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NLMA NEWS:
NLMA calls on leadership candidates to help the 90,000 people in NL without a family doctor

During the 2021 provincial election, the Newfoundland and Labrador Medical Association is calling on the political parties to commit to helping the 90,000 residents of the province who do not have a family doctor or a primary health care team. 

 

“As the association representing all doctors in the province, we want to make all parties and their candidates aware of the pressing issues facing doctors and our patients.  The most critical problem facing the health care system today is timely access to care,” said NLMA President Dr. Lynette Powell.

 

Dr. Powell explained that there are many regions of the province and specific types of care that are suffering from long wait times and bottlenecks. There are numerous examples.

 

Many of our hospitals, both rural and urban, suffer from a critical lack of internal medicine specialists. Elective surgeries are all too often cancelled, often at the last minute, leaving patients who have travelled long distances with a great financial expense.  Our hospital beds are full to capacity while others must wait for care. 

 

There are critical gaps in sub-specialty areas such as cardiac surgery and neurology. Many sites outside St John’s lack adequate cardiology, dermatology, pediatrics, psychiatry and obstetrical services. Lack of these services means that patients must travel long distances to receive necessary care while wait lists grow ever longer. 

 

“Sometimes the wait for care is a denial of care.  About 90,000 Newfoundlanders and Labradorians have no family doctor. We must do better for the patients of the province,” said Dr. Powell.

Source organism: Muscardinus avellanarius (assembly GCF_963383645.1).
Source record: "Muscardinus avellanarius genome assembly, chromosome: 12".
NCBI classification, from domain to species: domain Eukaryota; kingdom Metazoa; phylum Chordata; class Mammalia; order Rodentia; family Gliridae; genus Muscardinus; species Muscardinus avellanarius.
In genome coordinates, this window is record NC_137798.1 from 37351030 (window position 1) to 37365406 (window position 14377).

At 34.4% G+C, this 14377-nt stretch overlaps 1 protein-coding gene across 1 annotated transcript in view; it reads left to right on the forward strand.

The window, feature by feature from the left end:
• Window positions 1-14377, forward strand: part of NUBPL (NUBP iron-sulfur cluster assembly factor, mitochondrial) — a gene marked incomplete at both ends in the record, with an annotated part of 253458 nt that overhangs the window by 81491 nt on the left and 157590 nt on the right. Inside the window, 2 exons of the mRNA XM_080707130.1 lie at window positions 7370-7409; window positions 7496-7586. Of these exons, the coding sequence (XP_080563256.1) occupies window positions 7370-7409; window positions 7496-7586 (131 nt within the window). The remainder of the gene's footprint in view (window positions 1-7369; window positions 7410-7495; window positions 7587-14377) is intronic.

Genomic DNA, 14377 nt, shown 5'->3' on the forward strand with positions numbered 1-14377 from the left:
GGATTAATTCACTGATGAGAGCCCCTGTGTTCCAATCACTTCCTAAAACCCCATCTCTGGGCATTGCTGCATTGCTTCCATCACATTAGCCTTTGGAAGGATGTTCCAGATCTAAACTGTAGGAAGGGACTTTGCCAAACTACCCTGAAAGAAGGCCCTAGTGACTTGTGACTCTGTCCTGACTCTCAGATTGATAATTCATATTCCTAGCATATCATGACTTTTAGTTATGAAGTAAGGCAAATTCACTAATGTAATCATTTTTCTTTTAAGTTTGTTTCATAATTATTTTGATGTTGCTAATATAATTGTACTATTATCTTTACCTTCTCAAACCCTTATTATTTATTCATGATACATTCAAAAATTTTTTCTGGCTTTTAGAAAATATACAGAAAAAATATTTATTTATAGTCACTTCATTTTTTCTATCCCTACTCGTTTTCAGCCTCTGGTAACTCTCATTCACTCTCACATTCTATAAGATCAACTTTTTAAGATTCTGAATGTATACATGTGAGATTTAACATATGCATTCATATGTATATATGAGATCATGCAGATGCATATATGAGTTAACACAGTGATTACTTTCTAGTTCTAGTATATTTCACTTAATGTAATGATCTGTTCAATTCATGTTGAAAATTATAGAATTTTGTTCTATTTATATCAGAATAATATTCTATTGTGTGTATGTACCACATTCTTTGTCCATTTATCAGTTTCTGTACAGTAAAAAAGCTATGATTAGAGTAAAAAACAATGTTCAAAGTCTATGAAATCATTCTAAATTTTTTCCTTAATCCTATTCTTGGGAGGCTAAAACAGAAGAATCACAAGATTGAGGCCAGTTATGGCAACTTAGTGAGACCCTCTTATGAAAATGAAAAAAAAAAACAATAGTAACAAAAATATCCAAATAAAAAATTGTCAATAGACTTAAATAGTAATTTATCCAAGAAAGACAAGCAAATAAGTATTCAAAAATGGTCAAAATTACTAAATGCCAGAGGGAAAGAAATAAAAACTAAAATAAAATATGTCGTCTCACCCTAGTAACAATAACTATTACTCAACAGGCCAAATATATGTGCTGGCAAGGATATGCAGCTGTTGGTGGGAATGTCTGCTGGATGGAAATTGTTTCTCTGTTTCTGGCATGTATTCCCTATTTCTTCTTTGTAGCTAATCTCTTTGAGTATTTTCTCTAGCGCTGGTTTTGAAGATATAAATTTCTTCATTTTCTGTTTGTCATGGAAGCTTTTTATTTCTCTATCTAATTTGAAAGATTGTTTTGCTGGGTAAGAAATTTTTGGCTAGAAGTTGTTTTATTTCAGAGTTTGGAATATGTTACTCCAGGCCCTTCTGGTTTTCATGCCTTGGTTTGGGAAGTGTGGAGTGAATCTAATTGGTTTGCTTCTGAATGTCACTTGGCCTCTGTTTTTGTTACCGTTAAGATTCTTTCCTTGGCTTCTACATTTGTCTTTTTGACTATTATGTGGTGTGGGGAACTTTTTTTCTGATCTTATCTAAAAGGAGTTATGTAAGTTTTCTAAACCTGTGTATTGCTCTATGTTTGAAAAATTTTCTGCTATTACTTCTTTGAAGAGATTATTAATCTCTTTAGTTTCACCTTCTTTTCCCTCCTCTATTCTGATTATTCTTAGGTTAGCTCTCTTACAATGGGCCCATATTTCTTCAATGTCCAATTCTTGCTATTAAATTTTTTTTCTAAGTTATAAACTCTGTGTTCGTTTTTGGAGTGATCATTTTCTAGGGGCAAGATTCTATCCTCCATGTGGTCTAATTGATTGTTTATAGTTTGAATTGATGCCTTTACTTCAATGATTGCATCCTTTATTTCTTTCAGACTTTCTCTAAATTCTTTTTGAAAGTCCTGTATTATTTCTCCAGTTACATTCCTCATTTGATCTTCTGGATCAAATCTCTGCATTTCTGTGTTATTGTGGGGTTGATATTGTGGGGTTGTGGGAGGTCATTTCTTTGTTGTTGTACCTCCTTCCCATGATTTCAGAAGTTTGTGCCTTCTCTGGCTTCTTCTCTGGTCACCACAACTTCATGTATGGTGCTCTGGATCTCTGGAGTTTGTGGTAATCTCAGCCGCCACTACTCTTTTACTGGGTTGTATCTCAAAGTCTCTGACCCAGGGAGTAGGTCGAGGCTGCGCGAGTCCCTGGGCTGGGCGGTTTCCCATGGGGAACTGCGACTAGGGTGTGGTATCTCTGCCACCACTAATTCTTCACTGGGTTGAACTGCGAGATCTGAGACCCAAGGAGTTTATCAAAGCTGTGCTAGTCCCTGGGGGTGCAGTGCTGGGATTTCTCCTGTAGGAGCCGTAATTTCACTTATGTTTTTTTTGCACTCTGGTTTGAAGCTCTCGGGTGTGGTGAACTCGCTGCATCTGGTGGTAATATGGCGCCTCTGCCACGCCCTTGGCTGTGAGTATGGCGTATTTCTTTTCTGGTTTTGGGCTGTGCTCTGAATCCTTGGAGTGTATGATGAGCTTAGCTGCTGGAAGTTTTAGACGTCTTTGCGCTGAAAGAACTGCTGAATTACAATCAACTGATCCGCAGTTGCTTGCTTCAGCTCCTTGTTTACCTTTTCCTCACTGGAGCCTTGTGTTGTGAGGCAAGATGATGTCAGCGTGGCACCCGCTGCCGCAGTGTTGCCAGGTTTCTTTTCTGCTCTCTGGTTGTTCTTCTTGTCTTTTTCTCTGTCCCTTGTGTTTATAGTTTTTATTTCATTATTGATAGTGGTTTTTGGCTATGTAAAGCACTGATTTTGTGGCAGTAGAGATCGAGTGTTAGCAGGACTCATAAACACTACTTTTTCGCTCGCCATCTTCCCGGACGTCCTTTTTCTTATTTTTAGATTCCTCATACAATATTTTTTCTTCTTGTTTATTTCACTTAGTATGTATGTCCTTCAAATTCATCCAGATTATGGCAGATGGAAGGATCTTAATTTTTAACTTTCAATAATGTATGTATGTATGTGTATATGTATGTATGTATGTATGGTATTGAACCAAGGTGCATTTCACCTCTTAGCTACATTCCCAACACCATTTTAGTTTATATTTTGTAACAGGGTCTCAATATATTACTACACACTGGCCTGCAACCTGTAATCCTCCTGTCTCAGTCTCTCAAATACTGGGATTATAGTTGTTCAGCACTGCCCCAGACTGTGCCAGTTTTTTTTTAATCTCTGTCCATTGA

“We have the fastest aging population in the country and the highest rates of chronic disease. When these patients do not have access to timely care, they are at greater risk of poor health outcomes. For the thousands without a family doctor, they are forced to rely on emergency rooms for primary care, which is an inappropriate use of hospital resources. Others must rely on walk-in clinics and call-in services that offer no continuity or follow-up care. They deserve better.”

 

She explained that when a person has access to a family doctor and a primary health care team, they have access to comprehensive care for illness and disease; coordination of their medical needs; follow-up care after major surgeries or hospital stays; management of mental health needs; and access to a provider who knows medical history over the long-term.

 

“We need to focus on keeping people healthy at home and in their communities, while reducing unnecessary utilization of the acute care hospital system,” said Dr. Powell.

 

“Not only does this improve health outcomes for patients, it also leads to a more cost-effective health care system.”

 

Earlier today, the NLMA submitted a letter to the three party leaders asking them to outline how they plan to improve patient access.

 

The NLMA will publish responses from party leaders as they are received.

  

The NLMA has also launched a new ad campaign emphasizing the need to address the issue of the 90,000 patients in the province that do not have a family doctor.

 

To read the letter to the party leaders and to view the NLMA’s video, please click the links below.

 

Letter to Leadership Candidates:

 

(PDF)

 

Video ad:

 
  









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